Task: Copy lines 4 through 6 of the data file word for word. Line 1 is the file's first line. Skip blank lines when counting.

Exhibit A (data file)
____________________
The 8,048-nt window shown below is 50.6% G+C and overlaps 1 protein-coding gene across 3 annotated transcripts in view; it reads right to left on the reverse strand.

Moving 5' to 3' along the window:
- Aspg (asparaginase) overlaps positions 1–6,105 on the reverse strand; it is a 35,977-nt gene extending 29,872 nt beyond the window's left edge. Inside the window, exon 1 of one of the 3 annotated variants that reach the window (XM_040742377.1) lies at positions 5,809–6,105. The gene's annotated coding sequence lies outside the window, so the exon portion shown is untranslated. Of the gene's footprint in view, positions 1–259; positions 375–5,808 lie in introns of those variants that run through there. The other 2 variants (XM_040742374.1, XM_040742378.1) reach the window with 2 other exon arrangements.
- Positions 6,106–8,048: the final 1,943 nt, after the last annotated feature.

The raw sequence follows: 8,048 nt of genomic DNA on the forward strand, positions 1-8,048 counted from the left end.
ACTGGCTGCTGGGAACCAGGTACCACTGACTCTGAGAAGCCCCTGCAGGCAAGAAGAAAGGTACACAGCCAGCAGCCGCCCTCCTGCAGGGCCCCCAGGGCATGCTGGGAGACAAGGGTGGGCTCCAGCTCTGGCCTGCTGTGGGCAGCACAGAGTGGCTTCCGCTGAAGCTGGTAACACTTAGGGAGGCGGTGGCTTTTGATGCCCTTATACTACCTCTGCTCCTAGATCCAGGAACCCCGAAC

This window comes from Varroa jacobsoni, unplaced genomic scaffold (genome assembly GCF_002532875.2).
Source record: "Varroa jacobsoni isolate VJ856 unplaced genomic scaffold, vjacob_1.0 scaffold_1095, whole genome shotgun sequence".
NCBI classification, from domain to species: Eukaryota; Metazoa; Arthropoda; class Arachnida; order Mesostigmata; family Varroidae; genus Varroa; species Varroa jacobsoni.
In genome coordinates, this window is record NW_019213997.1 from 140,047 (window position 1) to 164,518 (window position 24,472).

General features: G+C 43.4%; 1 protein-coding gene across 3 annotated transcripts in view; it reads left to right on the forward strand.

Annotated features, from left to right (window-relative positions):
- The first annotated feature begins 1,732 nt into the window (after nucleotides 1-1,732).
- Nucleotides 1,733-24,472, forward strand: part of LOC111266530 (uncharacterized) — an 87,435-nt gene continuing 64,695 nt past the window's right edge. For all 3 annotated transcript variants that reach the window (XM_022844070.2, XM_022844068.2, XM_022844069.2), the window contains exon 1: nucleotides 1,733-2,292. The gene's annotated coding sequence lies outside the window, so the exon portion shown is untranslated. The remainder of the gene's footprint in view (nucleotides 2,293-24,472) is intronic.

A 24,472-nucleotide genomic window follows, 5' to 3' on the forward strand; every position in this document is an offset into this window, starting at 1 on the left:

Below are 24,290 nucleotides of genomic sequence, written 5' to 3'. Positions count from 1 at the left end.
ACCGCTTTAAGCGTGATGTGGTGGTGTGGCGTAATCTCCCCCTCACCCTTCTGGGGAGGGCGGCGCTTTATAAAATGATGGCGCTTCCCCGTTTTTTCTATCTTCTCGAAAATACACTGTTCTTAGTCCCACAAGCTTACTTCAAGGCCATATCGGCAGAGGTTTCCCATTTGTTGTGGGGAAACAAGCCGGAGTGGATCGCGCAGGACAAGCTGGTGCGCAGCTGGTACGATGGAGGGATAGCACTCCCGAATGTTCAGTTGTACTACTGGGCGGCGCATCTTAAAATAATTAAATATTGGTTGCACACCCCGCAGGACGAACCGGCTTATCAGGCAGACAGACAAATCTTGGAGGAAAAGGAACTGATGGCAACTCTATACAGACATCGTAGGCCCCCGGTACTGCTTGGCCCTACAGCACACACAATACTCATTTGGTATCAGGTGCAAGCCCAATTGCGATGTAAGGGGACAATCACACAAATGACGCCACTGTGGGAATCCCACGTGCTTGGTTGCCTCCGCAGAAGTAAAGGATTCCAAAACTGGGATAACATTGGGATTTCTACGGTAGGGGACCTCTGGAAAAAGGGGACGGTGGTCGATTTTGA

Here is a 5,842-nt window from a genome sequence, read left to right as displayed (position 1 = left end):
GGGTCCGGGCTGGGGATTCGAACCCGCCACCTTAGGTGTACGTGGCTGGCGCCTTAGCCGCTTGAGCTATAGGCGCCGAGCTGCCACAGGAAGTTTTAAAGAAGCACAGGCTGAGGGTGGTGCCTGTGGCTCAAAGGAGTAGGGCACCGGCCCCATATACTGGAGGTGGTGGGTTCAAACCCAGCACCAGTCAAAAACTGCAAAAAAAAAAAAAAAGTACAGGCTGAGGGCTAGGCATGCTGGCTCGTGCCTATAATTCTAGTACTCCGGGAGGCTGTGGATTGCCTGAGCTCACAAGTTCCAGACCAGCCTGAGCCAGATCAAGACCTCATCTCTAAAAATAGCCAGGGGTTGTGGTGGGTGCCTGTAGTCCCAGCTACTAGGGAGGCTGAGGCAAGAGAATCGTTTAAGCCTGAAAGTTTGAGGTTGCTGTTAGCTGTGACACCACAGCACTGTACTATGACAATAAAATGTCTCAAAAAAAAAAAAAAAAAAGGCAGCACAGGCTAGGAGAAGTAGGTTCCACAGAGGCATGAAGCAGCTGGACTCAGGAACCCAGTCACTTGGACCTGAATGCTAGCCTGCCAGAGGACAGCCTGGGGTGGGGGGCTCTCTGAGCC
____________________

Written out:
- Positions 6,106–8,048: the final 1,943 nt, after the last annotated feature.

The raw sequence follows: 8,048 nt of genomic DNA on the forward strand, positions 1-8,048 counted from the left end.
ACTGGCTGCTGGGAACCAGGTACCACTGACTCTGAGAAGCCCCTGCAGGCAAGAAGAAAGGTACACAGCCAGCAGCCGCCCTCCTGCAGGGCCCCCAGGGCATGCTGGGAGACAAGGGTGGGCTCCAGCTCTGGCCTGCTGTGGGCAGCACAGAGTGGCTTCCGCTGAAGCTGGTAACACTTAGGGAGGCGGTGGCTTTTGATGCCCTTATACTACCTCTGCTCCTAGATCCAGGAACCCCGAAC